Give Me a Renewable Future

Ethanol enhances America's economy by creating jobs, raising the GDP, increasing incomes and contributing taxes. The positive economics are due to the hard work of community-based ethanol producers, hard-working employees and local farmers.
By Bob Dinneen | February 18, 2014

There has been significant fascination with the fracking fever in North Dakota, where towns are booming and unemployment is falling. Indeed, politicians are tripping over themselves trumpeting the economic and energy success of America’s newfound energy bonanza.  And while we should all be encouraged by the increased employment, I would caution some of those caught up in the irrational exuberance of the boom that there may all too soon be the devastating reality of the bust.  After all, oil is a finite resource.  And tight oil supplies procured through fracking can be fleeting.  

Fracking does a hit and run. It’s a case of fast, furious and forgotten.  Ethanol, on the other hand, is not a grab and go industry, it is here for the long haul.  Ethanol is a renewable energy resource, which means our jobs, our investment and our commitment to the community is renewable also.  Ethanol facilities create permanent structures, offering stable jobs and engraining themselves as an integral part of the local community. A recent analysis conducted for the Renewable Fuels Association by ABF Economics, “Contribution of the Ethanol Industry to the Economy of the United States,” shows that ethanol is enhancing America’s economy by creating jobs, raising the national gross domestic product (GDP), increasing household income and contributing to federal, state and local tax revenue.

The positive results found in this analysis are most certainly due to the hard work of community-based ethanol producers, hard-working employees and local farmers sharing the goal of creating a green, renewable, environmentally friendly alternative to oil production.  They don’t leave town when the well runs dry.  They plant another crop, distill some more ethanol and continue to invest in the community.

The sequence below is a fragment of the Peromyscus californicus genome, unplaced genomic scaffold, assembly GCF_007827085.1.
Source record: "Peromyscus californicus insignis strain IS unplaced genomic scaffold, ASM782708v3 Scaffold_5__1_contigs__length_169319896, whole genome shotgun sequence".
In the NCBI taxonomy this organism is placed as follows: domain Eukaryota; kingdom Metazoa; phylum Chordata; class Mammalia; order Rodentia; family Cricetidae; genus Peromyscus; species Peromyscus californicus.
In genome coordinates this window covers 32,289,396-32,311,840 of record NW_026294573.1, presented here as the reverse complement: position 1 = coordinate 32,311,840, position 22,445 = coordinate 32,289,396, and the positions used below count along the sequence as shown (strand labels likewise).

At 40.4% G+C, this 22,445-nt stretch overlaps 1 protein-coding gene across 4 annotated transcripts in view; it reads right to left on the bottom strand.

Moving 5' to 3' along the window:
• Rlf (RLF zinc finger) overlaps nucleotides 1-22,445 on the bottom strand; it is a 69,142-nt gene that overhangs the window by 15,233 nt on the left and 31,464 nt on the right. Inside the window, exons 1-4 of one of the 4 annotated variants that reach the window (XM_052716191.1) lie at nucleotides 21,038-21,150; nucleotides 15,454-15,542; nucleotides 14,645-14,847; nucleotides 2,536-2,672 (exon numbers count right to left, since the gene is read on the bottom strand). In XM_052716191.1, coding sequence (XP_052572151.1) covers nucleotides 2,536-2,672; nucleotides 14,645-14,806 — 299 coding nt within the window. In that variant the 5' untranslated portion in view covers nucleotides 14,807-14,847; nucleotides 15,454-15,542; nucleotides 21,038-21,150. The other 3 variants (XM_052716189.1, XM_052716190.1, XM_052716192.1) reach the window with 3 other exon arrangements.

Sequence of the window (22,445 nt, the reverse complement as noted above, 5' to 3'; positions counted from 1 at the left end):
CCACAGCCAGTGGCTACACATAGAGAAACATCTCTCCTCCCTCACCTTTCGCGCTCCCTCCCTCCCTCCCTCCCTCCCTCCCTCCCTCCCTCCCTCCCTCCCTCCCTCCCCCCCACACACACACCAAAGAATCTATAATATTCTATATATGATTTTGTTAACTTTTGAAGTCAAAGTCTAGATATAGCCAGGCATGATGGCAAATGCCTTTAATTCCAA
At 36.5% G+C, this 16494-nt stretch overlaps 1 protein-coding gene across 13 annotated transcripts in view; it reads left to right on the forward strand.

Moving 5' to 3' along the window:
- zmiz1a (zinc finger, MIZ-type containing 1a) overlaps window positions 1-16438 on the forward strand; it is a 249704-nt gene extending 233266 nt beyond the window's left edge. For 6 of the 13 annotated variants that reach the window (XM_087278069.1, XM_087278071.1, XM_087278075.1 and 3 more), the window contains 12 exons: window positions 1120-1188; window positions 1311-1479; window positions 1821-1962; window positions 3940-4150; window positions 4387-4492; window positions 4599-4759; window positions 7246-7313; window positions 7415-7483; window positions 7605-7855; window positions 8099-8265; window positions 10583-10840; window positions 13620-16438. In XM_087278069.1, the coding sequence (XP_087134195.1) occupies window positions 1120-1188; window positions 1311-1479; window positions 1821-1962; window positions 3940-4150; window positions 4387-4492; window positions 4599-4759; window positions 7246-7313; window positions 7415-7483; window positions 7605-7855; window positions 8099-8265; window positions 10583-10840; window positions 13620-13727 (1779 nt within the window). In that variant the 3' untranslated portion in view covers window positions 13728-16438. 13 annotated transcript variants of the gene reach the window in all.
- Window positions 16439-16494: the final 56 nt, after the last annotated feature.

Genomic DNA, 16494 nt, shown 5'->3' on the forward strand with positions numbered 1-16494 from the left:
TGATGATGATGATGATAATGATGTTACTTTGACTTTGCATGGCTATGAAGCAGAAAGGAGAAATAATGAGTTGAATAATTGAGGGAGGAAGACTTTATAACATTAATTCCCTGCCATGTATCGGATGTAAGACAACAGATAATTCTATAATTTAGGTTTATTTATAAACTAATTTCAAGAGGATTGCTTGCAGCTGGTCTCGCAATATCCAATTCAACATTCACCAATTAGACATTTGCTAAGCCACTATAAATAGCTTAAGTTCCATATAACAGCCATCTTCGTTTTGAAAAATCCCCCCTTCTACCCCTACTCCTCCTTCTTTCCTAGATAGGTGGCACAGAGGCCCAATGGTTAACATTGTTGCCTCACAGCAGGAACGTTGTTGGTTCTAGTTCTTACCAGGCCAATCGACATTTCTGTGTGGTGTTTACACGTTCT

After crunching the numbers, the analysis found that the ethanol industry created and sustained 386,782 jobs in 2013. The data shows that in 2013 the industry created 86,504 direct jobs, 87,164 indirect jobs, and 213,113 induced jobs. Ethanol-related jobs encompass many sectors of the workforce including agriculture, mining, construction, manufacturing, transportation and public utilities, wholesale and retail trade, services and government. Jobs are hard to come by, especially in rural America, but these jobs do more than just provide income to individuals and families. They provide stability, encourage community involvement and further rural revitalization.

The numbers also show the ethanol industry’s contribution—$30.7 billion—to household incomes. This extra household income can make all the difference for families in need. The extra income helps families pay bills on time, enroll kids in extracurricular programs or pay for much needed household essentials.   

The ethanol industry invests in rural communities and is here for the long haul. The data finds that last year the industry contributed $44 billion to the national GDP through ethanol production, construction, agriculture, and research and development.  The industry also gave back more than $4.5 billion in federal taxes and $3.8 billion in state and local taxes that will go to pay for firefighters, first responders and local schools.

Look, every job is important.  But where would you rather live?  Do you want a community that enjoys a stable economic footing, or one tethered to a well with a limited and costly lifespan?  Do you want a neighbor you can count on to be there through thick and thin, or one whose bag is always packed in anticipation of the next gusher?  Do you want a secure energy and economic future, or are you satisfied with the fix fracking offers? 

To me it’s pretty simple: let the frackers frack, but give me a renewable future.

Author: Bob Dinneen
President and CEO,
Renewable Fuels Association